Saturday, January 17, 2015

Tropical Milkweed - Friend or Foe?

Tropical Milkweed, Asclepias curassavica
This week, several news articles appeared based on a recent study questioning the wisdom of planting Tropical Milkweed, Asclepias curassavica. In many cases the headlines were sensational and pointed fingers at home gardeners as villains. I'd like to take a few moments to sift through some of the misunderstandings and urge calm garden practices. The study is very well done but only focuses in areas home to Eastern monarchs where native milkweeds die back each winter. Even so, it is important to review their findings and see how it applies to us in the Southwest.

Monarch larva in Zitacuaro
Scientists have long voiced concern about the increasing number of monarch butterflies overwintering in the southern United States, particularly in Texas and the Gulf Coast. We all know monarch butterflies are dependent on milkweed (Asclepias) as their only host plant. The recent plummet in the monarch population has encouraged more people than ever to grow milkweed to help the monarch population increase. But native milkweeds aren't always easy to find. More and more stores are now only selling Tropical Milkweed, also known as Bloodflower (and other common names), Asclepias curassavica. This milkweed is native to Mexico and is also found near the overwintering sites. Last winter in late February we found monarch larvae at the hotel where we were staying in Zitacuaro in Mexico shortly after finding monarchs mating at the nearby overwintering sites.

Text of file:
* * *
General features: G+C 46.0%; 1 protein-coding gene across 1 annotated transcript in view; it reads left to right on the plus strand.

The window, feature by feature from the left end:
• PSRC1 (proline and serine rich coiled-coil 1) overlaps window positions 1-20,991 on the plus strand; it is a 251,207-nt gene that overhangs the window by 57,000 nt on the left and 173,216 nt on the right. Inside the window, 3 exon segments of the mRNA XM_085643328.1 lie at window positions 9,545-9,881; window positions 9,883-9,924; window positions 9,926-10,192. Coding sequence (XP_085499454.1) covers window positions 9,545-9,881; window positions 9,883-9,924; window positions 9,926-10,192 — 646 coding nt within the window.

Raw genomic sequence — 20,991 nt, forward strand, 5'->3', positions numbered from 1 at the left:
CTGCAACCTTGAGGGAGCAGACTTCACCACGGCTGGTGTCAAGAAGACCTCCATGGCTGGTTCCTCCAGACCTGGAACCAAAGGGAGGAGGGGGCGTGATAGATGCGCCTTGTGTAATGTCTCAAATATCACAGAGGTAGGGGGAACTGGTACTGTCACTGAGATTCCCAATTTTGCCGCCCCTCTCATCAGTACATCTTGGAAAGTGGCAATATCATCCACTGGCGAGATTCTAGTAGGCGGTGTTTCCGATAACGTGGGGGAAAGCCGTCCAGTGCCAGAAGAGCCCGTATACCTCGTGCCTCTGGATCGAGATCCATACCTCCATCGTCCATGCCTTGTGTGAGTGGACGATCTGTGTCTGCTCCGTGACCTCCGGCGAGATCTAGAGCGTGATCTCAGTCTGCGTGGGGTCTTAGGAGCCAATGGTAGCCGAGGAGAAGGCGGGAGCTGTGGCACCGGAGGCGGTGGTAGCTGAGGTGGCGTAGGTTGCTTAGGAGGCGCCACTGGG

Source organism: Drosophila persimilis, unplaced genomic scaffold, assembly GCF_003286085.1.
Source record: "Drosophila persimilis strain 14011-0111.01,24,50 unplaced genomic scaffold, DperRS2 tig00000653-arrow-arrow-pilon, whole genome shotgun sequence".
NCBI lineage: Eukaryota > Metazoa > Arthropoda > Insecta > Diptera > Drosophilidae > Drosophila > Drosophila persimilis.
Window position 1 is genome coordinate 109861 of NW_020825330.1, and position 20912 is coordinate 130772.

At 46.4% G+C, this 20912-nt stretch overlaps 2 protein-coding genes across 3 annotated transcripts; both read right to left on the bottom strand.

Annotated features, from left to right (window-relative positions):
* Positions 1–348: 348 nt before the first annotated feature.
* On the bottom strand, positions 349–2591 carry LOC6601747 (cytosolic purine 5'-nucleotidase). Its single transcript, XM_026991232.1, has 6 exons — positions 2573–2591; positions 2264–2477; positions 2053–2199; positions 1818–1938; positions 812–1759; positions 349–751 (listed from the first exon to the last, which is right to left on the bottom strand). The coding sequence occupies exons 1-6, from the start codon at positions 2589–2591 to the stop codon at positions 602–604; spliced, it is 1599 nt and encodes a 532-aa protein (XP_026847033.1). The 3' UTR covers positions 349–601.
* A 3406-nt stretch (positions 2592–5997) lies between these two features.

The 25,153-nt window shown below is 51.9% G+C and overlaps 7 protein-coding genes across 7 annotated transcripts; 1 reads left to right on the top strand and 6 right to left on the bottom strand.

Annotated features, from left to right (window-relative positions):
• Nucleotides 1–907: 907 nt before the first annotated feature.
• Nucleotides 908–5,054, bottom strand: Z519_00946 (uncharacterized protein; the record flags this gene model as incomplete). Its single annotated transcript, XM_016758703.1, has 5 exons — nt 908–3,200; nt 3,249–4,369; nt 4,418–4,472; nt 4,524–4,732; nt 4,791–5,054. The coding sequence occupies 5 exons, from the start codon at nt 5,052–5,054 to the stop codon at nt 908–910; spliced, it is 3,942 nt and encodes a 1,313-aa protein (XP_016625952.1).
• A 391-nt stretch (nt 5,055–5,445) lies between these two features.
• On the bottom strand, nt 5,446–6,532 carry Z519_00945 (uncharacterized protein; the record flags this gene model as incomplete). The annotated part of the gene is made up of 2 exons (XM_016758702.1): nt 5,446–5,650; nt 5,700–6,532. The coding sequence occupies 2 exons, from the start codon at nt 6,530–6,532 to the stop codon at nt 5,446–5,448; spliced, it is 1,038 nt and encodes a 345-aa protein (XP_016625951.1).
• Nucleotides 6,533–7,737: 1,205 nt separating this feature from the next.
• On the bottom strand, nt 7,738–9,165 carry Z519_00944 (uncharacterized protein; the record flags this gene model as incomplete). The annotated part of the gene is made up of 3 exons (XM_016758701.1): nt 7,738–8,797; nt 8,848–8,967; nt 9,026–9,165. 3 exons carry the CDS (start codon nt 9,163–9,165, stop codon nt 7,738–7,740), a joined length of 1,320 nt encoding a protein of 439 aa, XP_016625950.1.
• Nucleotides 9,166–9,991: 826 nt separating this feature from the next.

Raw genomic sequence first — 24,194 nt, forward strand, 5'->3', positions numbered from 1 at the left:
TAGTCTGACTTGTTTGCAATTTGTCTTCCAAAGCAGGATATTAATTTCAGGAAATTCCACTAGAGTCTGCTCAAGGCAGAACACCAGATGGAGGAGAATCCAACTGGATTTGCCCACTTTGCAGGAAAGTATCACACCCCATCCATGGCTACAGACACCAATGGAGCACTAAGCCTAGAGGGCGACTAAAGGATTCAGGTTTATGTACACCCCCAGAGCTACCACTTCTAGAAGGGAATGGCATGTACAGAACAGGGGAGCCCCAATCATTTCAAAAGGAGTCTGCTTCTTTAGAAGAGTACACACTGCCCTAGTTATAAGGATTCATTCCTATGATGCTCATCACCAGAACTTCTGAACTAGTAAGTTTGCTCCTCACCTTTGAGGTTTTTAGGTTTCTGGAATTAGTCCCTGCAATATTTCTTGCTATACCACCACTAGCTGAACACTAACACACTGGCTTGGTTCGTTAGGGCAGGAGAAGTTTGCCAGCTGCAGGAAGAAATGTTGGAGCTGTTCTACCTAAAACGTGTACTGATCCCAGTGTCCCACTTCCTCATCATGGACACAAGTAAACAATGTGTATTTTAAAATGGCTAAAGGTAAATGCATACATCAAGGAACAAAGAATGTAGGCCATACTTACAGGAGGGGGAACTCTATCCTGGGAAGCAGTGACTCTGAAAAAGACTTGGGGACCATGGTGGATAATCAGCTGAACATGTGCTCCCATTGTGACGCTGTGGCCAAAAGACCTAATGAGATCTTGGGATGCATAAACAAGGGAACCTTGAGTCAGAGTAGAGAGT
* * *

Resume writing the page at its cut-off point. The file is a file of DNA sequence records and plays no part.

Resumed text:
Tropical milkweed is easy to grow from seed and so it has become popular with home gardeners. Monarchs love it, in fact many people feel it is monarch candy - monarchs can't resist it. In most parts of the country, native milkweed dies back during the winter months. Tropical milkweed is frost tender and will die back in areas with a hard freeze, so it is grown as an annual in the northern states. But in some areas in the south,  A. curassavica can thrive during the winter months. Breeding monarchs will find the milkweed and lay their eggs profusely, often devouring all the leaves, stripping branches bare.